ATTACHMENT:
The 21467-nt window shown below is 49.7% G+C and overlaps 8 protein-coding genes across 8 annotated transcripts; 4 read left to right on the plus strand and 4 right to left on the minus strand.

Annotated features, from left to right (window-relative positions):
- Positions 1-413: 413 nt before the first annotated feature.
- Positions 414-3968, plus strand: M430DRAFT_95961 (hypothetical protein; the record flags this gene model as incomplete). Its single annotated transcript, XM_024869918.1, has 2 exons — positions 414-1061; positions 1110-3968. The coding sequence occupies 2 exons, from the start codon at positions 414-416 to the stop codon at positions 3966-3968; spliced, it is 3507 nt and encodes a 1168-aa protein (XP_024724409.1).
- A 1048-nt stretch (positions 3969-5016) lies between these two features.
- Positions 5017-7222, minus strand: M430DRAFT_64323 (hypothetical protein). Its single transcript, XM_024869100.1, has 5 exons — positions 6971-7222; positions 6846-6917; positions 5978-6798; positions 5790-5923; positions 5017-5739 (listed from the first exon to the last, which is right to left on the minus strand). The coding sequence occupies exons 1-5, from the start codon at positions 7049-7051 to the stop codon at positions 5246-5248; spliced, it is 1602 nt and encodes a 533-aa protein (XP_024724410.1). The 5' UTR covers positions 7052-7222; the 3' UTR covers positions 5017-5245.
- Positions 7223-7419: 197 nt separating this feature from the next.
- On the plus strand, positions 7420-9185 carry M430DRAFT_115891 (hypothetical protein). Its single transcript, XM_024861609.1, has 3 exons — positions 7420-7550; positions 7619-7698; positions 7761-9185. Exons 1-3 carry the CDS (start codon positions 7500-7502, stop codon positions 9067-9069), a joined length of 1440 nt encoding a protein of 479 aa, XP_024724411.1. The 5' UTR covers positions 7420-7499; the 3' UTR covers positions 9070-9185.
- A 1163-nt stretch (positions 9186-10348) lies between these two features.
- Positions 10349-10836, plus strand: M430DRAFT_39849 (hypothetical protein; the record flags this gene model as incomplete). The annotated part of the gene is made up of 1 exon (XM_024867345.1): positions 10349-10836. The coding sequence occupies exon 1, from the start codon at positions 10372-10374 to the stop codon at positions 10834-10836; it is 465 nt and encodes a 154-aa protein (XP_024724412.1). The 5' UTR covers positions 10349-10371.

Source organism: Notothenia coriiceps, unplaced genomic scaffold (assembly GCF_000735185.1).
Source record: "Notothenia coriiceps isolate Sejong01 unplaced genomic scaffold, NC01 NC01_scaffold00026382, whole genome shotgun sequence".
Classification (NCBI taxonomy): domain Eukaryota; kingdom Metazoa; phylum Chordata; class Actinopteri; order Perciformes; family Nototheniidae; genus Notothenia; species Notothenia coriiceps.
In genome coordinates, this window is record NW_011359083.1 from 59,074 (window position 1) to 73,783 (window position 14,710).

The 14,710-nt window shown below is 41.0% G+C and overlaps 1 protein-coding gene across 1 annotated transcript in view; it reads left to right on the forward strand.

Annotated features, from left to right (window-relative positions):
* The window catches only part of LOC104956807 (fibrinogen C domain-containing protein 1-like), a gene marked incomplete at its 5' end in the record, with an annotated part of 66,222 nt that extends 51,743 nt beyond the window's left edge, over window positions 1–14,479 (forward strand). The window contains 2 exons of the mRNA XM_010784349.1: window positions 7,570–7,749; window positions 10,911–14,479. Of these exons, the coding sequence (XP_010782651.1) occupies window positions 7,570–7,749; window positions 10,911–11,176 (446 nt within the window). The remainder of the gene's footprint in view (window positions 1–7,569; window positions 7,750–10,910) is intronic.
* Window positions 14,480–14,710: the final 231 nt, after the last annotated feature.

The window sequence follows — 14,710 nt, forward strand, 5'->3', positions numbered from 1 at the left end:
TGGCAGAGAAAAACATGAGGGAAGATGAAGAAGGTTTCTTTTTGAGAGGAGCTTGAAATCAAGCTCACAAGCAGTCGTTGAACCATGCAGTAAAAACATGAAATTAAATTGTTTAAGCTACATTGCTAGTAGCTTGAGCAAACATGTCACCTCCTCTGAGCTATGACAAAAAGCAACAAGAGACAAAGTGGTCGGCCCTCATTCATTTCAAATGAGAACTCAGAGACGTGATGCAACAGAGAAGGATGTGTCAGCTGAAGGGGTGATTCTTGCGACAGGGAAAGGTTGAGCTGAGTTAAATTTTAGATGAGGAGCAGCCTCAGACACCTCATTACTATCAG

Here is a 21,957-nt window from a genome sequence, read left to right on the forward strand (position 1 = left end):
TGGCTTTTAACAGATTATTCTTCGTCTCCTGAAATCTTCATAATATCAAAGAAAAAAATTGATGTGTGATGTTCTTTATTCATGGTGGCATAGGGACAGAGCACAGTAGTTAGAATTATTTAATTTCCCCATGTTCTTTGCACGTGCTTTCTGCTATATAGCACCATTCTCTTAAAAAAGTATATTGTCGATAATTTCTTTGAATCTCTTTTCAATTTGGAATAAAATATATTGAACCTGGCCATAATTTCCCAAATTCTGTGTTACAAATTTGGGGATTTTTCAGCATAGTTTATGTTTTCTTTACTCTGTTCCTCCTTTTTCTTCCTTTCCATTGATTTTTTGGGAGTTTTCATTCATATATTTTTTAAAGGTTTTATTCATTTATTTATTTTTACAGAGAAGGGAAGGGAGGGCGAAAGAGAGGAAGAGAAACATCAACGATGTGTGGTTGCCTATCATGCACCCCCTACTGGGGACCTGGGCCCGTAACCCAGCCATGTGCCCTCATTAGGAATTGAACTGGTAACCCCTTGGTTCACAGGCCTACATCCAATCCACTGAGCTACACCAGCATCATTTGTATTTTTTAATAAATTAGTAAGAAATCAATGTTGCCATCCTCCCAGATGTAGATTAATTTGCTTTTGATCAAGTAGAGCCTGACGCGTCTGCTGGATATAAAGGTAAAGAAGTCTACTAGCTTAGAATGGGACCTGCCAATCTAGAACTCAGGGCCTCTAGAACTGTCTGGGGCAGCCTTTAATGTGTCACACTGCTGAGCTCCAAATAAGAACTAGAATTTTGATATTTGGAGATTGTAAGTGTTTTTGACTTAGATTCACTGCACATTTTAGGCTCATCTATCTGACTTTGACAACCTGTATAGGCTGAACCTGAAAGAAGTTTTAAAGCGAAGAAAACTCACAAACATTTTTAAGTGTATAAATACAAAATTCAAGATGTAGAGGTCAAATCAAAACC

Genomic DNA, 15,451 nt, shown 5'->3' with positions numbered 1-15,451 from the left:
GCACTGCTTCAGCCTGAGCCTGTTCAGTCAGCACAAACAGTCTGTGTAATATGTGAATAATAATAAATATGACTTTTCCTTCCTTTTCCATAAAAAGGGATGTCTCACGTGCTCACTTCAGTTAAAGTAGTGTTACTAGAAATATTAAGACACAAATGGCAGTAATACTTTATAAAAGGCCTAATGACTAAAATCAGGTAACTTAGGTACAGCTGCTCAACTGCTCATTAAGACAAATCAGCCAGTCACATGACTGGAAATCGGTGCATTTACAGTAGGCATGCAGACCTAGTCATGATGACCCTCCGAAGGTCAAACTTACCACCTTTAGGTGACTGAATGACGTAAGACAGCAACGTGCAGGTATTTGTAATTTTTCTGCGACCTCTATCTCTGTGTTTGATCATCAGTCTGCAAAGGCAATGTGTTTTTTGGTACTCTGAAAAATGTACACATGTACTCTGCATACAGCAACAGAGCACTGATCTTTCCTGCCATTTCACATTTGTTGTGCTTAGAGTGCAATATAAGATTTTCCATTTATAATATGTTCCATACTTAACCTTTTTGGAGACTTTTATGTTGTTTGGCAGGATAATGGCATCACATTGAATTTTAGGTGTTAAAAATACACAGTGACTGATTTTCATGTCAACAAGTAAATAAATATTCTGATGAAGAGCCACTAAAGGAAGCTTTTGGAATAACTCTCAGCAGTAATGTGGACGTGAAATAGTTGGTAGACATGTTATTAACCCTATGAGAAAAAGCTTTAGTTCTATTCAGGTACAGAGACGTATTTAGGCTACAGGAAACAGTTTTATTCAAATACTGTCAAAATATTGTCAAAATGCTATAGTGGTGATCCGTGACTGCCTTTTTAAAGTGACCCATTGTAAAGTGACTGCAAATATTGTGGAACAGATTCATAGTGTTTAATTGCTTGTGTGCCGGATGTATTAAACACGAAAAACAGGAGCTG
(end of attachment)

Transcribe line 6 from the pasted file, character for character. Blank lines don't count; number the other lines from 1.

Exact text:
- Positions 5017-7222, minus strand: M430DRAFT_64323 (hypothetical protein). Its single transcript, XM_024869100.1, has 5 exons — positions 6971-7222; positions 6846-6917; positions 5978-6798; positions 5790-5923; positions 5017-5739 (listed from the first exon to the last, which is right to left on the minus strand). The coding sequence occupies exons 1-5, from the start codon at positions 7049-7051 to the stop codon at positions 5246-5248; spliced, it is 1602 nt and encodes a 533-aa protein (XP_024724410.1). The 5' UTR covers positions 7052-7222; the 3' UTR covers positions 5017-5245.